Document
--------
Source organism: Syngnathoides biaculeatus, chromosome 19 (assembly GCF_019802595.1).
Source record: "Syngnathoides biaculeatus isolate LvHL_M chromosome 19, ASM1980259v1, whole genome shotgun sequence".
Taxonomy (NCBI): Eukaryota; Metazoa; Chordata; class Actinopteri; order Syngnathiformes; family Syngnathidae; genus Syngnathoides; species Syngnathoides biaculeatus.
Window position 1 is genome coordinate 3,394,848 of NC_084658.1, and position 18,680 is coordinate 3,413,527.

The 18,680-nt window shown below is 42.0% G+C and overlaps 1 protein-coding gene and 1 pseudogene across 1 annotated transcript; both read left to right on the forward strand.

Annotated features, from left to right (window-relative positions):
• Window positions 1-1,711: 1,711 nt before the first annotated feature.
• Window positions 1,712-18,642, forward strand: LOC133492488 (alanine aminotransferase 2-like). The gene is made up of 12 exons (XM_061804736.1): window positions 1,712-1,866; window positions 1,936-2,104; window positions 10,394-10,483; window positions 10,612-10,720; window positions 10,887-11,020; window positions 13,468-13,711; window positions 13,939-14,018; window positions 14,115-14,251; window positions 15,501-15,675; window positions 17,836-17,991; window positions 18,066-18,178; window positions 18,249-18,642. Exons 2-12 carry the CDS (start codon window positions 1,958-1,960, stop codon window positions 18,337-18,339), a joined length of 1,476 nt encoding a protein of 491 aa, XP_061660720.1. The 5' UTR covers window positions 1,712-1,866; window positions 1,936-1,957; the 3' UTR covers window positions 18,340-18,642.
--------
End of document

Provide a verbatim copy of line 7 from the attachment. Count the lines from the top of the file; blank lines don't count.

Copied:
• Window positions 1-1,711: 1,711 nt before the first annotated feature.